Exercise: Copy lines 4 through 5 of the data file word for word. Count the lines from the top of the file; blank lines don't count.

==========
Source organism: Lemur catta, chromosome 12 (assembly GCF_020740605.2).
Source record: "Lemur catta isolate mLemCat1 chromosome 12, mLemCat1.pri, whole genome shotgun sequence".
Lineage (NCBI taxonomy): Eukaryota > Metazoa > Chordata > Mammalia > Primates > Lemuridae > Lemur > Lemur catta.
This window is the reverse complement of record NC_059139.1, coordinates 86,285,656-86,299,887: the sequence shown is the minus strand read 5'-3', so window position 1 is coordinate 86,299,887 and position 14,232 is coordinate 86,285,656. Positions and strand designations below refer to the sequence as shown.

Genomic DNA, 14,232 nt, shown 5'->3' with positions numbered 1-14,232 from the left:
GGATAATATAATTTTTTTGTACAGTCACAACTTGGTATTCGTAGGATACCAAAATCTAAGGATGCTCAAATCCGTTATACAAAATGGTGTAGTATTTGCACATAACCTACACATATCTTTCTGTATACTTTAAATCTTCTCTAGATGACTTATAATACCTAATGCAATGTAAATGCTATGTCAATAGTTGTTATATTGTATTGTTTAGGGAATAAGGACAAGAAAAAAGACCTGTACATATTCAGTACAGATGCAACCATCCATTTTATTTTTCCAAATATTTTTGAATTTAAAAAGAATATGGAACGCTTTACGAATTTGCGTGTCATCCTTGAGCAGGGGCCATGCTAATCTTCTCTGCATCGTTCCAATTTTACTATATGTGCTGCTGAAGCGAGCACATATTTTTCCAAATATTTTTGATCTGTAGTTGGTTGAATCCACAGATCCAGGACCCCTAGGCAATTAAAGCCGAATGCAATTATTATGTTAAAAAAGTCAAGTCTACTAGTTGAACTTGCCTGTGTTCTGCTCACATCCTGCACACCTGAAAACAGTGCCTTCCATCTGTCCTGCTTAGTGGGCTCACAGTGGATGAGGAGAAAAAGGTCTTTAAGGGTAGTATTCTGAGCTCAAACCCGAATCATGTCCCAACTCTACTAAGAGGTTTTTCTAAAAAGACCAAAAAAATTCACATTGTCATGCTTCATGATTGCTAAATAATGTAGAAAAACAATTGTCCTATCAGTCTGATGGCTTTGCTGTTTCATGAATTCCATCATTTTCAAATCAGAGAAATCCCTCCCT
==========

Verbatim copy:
This window is the reverse complement of record NC_059139.1, coordinates 86,285,656-86,299,887: the sequence shown is the minus strand read 5'-3', so window position 1 is coordinate 86,299,887 and position 14,232 is coordinate 86,285,656. Positions and strand designations below refer to the sequence as shown.

Genomic DNA, 14,232 nt, shown 5'->3' with positions numbered 1-14,232 from the left: